What Is a Financial Restraining Order in an Illinois Divorce?
Central to any divorce are concerns regarding finances. The property and assets owned by married spouses are considered throughout the divorce process. Both parties in a divorce want to protect their property and assets, and in some cases, a financial restraining order may be necessary. In some states, an automatic temporary restraining order (ATRO) will be included in every divorce. However, in Illinois, you need to request a temporary restraining order (TRO), and you may need to ask that it be extended during your divorce.
What Does a Financial Restraining Order Do?
A financial restraining order, also referred to as a temporary restraining order, is a way both parties in the divorce can protect their property. While it is particularly common in high-asset divorces, any spouse might want to consider pursuing one, especially if a person suspects their former partner will be irresponsible with their shared finances leading up to—and during—the divorce.
What Can a Financial Restraining Order Prevent?
There are many things that a financial restraining order can prevent. In particular, a TRO issued during divorce may prohibit:
Account Closures or Changes—This will stop either spouse from seizing control of the couple’s bank accounts and the corresponding assets.
Concealment of Assets or Property—One spouse might want to hide certain types of property or monetary funds to avoid being required to divide these assets. A TRO may prohibit this type of duplicitous behavior.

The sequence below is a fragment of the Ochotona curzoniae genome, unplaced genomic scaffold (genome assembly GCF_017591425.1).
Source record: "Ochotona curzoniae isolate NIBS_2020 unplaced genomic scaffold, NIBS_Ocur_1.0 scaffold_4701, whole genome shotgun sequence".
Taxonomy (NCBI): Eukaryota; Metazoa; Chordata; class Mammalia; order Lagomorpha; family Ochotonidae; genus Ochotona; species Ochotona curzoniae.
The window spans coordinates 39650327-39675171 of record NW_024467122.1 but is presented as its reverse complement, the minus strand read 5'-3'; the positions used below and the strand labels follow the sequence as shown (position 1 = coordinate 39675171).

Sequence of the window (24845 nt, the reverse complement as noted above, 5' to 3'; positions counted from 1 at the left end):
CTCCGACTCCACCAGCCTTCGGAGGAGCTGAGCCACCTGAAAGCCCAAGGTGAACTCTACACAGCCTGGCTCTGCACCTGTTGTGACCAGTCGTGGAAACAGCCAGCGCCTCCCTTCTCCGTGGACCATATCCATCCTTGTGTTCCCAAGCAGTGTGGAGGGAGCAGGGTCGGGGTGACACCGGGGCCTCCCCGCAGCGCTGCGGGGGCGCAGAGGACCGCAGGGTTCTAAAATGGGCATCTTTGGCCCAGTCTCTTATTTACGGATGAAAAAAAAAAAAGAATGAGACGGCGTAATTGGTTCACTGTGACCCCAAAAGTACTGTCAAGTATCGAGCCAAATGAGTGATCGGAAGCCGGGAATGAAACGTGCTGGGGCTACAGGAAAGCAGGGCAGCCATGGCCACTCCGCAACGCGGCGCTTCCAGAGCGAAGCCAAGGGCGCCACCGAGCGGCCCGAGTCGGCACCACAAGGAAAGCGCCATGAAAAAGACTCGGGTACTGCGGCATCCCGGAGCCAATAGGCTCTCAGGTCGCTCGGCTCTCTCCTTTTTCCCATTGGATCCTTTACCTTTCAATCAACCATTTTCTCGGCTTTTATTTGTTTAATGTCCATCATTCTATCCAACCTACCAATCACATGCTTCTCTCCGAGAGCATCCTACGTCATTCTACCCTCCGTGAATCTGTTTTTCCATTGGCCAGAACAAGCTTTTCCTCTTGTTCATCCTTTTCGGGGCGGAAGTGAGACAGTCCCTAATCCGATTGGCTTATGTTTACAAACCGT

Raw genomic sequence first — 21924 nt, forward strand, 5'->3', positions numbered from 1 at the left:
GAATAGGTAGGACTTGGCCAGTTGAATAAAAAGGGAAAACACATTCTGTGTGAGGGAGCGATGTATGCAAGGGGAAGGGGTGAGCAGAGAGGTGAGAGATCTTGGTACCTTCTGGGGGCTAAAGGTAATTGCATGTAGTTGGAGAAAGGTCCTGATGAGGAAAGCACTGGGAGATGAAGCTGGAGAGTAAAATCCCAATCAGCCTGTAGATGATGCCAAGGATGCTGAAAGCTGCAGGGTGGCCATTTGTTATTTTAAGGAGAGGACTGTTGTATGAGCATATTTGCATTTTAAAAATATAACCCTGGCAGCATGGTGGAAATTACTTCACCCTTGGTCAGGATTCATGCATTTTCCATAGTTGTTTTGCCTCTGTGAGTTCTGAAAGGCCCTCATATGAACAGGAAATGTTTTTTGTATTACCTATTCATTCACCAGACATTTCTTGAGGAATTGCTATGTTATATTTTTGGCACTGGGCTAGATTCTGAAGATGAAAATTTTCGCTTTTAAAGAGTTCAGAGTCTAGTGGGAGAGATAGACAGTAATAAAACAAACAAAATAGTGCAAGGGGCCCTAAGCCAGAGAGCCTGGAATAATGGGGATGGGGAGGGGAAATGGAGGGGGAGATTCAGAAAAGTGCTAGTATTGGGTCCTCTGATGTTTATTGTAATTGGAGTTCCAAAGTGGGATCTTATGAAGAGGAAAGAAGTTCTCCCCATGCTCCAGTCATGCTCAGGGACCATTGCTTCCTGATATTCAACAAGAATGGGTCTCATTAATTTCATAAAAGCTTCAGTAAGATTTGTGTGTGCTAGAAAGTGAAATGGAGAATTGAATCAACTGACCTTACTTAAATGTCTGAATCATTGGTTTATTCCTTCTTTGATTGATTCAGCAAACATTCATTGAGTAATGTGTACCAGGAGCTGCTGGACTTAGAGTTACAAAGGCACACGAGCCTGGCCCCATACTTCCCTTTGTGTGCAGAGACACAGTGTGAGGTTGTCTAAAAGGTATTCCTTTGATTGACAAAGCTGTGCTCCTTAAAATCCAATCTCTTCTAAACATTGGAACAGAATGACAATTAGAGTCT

Property Transfers or Sales—Your spouse may attempt to sell a car or a house and use the profits for their own benefit. A financial restraining order will stop any such sale and allow that property to be divided equitably in the divorce.
Dissipation of Assets—Your spouse may threaten to spend, give away, or destroy marital assets, or you may already know that your spouse is irresponsible with money. The use of marital funds for only one spouse’s benefits is known as the dissipation of marital assets, and whether it is done intentionally or not, your spouse may be required to reimburse you for assets that were dissipated in this manner. A temporary restraining order can prevent dissipation from happening in the first place.
Beneficiary Modifications—Changes to health insurance or life insurance policies or estate planning documents may be necessary during the divorce process, but they should be done using the proper procedures while negotiating a divorce settlement. A financial restraining order can make sure one party does not attempt to harm the other by making these types of changes solely at their own discretion.
Contact a DuPage County Financial Restraining Order Attorney
High-asset and complex divorces involve many considerations. In these cases, a financial restraining order might be necessary to protect yourself against financial harm. You will need an experienced Wheaton IL high-asset divorce lawyer to help you obtain this type of order and protect your rights during the process. Reach out to the Andrew Cores Family Law Group today at 630-871-1002 for a complimentary consultation.